Curriculum Adaptation and Modification

Introduction

            We all learn throughout our lives; it does not begin or end with grade school. However, individuals with autism spectrum disorder (ASD) face challenges not encountered by people with typical neurodevelopment. Special interest areas (SIAs) create difficultly in accessing, recognizing and engaging in standard curriculum. Curriculum for adults is often hard to find, expensive, or needs modification. In this paper, I will highlight ways a teacher or direct support professional can adapt curricula to fit with SIAs and engage student and/or adult learning. I will also discuss how to modify existing curriculum that exists at little to no cost.

Adapting Curricula in the Classroom

            Special interest areas (SIAs) can be defined as “passions that capture the mind, heart, time, and attention of those individuals with Asperger’s Syndrome, providing the lens through which they view the world” (Winter-Messiers, 2014). SIAs can be present in any individual with autism spectrum disorder (ASD), not just Asperger’s Syndrome. Commonly referred to as “fixations,” SIAs can be any object, subject or construct in which an individual focuses an atypical amount of time. These SIAs can create difficulty concentrating in classrooms or navigating social interactions.

Elementary and secondary education have curricula for four main academic areas. These areas are:

  1. Math
  2. Science
  3. Social Studies/history
  4. Language arts (includes reading, writing, spelling, “English”)

Other academic areas may include specialties (e.g., music, art, physical education) or vocational training (e.g., shop, ROTC, computers).  Adults areas of focus involve these same areas but in slightly different ways. Adults do not necessarily need to know algebra, but they do need to know math skills that will help them budget and manage their money. Social skill training is another area of need. SIAs can be woven into the curriculum of these academic and life skill areas to meet the needs of each individual student with ASD.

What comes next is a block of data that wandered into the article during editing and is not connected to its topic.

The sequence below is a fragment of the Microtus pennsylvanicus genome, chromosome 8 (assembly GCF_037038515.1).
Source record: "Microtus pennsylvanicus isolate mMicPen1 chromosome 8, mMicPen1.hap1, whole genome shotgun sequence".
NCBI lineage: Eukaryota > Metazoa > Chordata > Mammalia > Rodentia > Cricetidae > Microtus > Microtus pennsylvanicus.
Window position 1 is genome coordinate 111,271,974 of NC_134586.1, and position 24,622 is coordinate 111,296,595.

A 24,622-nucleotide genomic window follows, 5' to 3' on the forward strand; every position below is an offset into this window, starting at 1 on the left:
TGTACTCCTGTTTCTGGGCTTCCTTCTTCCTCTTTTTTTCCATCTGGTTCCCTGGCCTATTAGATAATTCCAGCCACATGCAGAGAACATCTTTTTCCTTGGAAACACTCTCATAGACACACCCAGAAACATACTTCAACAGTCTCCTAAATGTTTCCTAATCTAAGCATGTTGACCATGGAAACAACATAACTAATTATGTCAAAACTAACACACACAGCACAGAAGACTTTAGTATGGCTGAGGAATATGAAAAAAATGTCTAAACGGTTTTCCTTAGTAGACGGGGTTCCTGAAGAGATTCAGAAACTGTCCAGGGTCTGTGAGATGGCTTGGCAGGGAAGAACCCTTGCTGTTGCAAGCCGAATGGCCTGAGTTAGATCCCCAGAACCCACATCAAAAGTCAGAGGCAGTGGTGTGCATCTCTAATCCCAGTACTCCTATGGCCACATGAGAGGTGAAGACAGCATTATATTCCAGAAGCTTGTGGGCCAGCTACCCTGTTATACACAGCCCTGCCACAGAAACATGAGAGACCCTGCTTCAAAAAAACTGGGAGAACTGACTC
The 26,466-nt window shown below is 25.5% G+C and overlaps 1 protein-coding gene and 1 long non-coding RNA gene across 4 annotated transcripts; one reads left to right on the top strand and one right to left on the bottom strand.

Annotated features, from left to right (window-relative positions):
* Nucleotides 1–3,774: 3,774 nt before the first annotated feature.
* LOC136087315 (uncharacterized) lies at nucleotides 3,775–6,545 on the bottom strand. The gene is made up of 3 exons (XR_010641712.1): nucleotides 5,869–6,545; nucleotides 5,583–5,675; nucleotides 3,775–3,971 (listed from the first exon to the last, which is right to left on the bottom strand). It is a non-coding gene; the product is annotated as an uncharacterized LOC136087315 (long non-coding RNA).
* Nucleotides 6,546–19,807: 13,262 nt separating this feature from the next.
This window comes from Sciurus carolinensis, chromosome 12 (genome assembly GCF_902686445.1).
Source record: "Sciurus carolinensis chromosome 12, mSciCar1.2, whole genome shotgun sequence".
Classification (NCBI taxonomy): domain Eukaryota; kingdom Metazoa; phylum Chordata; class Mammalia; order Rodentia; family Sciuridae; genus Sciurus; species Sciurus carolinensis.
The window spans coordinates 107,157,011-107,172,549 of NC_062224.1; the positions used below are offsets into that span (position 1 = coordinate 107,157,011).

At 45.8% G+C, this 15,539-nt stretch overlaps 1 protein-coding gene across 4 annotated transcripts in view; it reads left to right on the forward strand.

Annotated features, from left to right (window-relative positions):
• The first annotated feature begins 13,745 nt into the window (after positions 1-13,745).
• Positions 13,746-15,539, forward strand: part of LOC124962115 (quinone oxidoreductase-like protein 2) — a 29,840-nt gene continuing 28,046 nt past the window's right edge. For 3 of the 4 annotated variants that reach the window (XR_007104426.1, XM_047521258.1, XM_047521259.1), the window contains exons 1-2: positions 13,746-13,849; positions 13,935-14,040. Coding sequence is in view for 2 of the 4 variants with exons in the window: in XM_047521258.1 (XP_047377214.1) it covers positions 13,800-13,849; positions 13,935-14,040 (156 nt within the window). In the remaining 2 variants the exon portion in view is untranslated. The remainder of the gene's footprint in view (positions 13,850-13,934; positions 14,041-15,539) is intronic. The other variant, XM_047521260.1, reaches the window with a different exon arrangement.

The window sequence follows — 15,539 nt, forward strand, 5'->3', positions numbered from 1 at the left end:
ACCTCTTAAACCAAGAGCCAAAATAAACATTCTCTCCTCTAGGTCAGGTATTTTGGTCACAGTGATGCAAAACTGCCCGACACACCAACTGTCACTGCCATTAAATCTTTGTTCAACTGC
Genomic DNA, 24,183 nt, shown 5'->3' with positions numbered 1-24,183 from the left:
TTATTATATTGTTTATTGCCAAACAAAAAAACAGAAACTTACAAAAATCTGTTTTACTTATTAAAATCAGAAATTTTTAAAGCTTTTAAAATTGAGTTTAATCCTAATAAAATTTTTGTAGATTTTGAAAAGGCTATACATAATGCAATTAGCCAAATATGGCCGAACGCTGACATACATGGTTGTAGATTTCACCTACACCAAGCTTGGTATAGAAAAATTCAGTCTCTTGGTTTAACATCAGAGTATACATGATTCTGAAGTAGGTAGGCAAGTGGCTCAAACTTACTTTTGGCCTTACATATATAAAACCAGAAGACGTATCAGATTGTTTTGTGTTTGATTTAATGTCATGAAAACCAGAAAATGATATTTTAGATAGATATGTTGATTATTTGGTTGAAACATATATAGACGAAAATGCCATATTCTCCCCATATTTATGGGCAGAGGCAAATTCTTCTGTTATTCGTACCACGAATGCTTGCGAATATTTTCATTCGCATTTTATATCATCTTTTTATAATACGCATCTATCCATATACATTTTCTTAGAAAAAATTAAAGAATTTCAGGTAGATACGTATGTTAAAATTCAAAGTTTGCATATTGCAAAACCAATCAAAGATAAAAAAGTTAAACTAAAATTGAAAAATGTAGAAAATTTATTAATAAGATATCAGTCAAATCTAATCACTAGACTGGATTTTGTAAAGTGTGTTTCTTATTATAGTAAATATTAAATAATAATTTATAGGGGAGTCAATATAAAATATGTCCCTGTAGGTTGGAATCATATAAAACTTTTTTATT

Let’s take trains as an example SIA and examine how it may be woven into adapted curricula for a student. Word problems in math can be adapted to calculate the number of passenger cars and/or the number of passengers per car on the train; average speed and/or distance can be sought; fractions, area, and volume of a train can also be sought and calculated. Writing assignments can be on types of trains, history of trains in the United States, and/or why travel by train is better than travel by car or plane. Reading assignments may involve history of trains—or a particular type of train—or fictional stories featuring trains. Science may examine the use of fossil fuels in trains, or the types of metal used in the history of trains. Social studies may examine the impact trains have had at different points in American history, or using the transcontinental railroad as road map to learn about and make connections with people, places, and events.